ShareThis Page
News

Fatal abduction-chase yields two probes

| Thursday, April 29, 2004, 12:00 p.m.

Lingering questions about how police handled a kidnapping and car chase that ended with the fatal shooting of a Sheraden woman have led to two investigations.

Pittsburgh police Wednesday formed a three-member review board to determine whether city officers followed proper procedures during the April 18 incident that ended when Andrea Umphrey was killed in Monroeville. Her ex-boyfriend, Alvin Starks, who was wounded, is accused of having fired the fatal shot.

The Allegheny County Coroner's Office has scheduled an open inquest for May 20 to examine how city, state and Monroeville police handled the situation. The inquest also will seek to determine how and why Starks was able to keep his gun even after Umphrey, 35, got a protection-from-abuse order against him in February.

"We need to look at the (protection-from-abuse) laws and whether they need to be strengthened," said Timothy Uhrich, solicitor to Coroner Dr. Cyril Wecht.

Starks, 30, who was shot in an arm by a Monroeville police officer after the chase, was arraigned yesterday on a charge of homicide in connection with Umphrey's death. He remains in the county jail on kidnapping and assault charges.

Starks proclaimed his innocence yesterday as he was led out of the arraignment by county sheriff's deputies.

"I didn't kill anybody," Starks said, his left arm wrapped in a foam protector.

Police said Starks abducted Umphrey and their infant daughter at gunpoint from Victorious Faith Evangelist Outreach in Sheraden after he fired his 9mm pistol at others inside the church. He then held officers at bay for an hour before driving away in a minivan and leading police on a 50-mile chase that ended in Monroeville.

Starks was arrested in March for having violated the protection-from-abuse order, which states that he must surrender any guns he owns. Furthermore, police should have seized his weapon when they arrested him but didn't.

Wecht asked attorney Margaret P. Joy to oversee the inquest because she is an expert in family law and experienced in dealing with protection-from-abuse orders, Uhrich said.

The incident brought some public criticism of the police response. Police union officials, City Council members and the head of the Citizen Police Review Board publicly questioned why Starks was able to drive away from the scene and whether a city SWAT team -- which was disbanded due to budget constraints last year -- would have helped. Some officials have questioned why police did not block roads.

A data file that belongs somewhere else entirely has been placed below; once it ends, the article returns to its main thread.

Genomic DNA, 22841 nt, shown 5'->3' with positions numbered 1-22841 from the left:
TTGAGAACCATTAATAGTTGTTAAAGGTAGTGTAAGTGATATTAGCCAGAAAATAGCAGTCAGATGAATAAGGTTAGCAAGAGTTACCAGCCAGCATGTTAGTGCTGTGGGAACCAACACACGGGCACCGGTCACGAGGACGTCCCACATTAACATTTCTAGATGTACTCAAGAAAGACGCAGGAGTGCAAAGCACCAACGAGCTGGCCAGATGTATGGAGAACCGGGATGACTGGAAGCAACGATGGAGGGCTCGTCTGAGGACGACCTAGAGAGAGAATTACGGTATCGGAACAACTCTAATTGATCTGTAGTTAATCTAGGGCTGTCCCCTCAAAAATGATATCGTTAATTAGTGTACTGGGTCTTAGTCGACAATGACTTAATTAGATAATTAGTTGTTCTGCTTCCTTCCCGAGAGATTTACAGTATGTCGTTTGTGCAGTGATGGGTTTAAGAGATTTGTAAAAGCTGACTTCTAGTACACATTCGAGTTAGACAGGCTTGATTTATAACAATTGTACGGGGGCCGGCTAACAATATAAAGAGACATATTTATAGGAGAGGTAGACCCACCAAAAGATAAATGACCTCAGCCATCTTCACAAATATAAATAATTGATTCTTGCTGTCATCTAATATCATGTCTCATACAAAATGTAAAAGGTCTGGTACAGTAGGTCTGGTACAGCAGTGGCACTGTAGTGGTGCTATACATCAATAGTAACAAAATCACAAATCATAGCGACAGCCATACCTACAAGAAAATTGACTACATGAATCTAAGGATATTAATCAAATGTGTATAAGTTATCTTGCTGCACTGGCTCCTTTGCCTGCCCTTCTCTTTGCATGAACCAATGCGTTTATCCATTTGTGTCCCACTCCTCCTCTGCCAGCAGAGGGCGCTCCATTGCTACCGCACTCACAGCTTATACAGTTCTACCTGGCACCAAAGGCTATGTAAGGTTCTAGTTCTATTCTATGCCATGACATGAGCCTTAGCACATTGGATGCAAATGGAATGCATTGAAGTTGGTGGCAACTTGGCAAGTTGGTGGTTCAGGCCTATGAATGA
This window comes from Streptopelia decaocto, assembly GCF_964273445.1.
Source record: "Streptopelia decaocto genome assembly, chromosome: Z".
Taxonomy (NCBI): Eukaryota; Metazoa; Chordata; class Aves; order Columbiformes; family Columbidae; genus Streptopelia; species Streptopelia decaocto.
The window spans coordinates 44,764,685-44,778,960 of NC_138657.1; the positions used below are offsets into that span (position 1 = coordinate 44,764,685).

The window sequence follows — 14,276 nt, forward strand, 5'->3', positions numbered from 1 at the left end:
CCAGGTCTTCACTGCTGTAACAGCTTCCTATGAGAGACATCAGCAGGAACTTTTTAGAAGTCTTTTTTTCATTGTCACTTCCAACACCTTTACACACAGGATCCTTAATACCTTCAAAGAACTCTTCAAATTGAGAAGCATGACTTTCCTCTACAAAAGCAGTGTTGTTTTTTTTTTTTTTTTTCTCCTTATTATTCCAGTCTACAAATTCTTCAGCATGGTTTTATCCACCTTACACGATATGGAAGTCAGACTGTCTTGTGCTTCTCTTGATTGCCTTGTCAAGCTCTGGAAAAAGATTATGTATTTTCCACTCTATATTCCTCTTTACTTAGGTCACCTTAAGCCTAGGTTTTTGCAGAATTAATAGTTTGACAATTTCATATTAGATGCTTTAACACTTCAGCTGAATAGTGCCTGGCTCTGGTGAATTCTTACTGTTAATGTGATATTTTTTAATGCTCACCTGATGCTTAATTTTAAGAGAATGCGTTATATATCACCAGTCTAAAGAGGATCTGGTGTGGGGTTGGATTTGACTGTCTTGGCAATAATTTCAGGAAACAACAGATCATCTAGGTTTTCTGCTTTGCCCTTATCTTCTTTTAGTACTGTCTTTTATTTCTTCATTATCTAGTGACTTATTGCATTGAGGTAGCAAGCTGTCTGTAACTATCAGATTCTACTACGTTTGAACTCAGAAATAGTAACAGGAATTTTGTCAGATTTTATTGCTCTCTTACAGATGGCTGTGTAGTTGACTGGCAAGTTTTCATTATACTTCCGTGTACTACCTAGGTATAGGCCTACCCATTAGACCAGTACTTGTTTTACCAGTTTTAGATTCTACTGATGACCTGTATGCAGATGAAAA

City police commanders also had "a lot of questions that we need more answers to," police Chief Robert W. McNeilly Jr. said yesterday.

McNeilly said he has decided to follow a recommendation by the deputy chief to form a critical-incident review board to look into the kidnapping-car chase.

Such internal reviews usually are created when officers or civilians are critically injured or killed during a city police incident. The board's findings could lead to discipline for officers or to policy changes.

Uhrich, the solicitor to Wecht, said many of the questions will be examined at the inquest.

"It may have gone longer than it should have," Uhrich said of the chase. "We'll look at what could have been done ... how things could have been done better."

Officer Michael Havens, president of the Fraternal Order of Police Fort Pitt Lodge No. 1, said yesterday that he believes officers did all they could, "given the policies and equipment and manpower at the scene."

"As far as blocking the roads, he could have driven up onto sidewalks or yards. And we can't use police cars to block or ram vehicles," Havens said.

McNeilly said the policy prohibiting using cars to block other vehicles predates his administration. The policy will be examined this year during an annual review of all police procedures.

TribLIVE commenting policy

You are solely responsible for your comments and by using TribLive.com you agree to our Terms of Service.

We moderate comments. Our goal is to provide substantive commentary for a general readership. By screening submissions, we provide a space where readers can share intelligent and informed commentary that enhances the quality of our news and information.

While most comments will be posted if they are on-topic and not abusive, moderating decisions are subjective. We will make them as carefully and consistently as we can. Because of the volume of reader comments, we cannot review individual moderation decisions with readers.

We value thoughtful comments representing a range of views that make their point quickly and politely. We make an effort to protect discussions from repeated comments either by the same reader or different readers

We follow the same standards for taste as the daily newspaper. A few things we won't tolerate: personal attacks, obscenity, vulgarity, profanity (including expletives and letters followed by dashes), commercial promotion, impersonations, incoherence, proselytizing and SHOUTING. Don't include URLs to Web sites.

We do not edit comments. They are either approved or deleted. We reserve the right to edit a comment that is quoted or excerpted in an article. In this case, we may fix spelling and punctuation.

We welcome strong opinions and criticism of our work, but we don't want comments to become bogged down with discussions of our policies and we will moderate accordingly.

We appreciate it when readers and people quoted in articles or blog posts point out errors of fact or emphasis and will investigate all assertions. But these suggestions should be sent via e-mail. To avoid distracting other readers, we won't publish comments that suggest a correction. Instead, corrections will be made in a blog post or in an article.

click me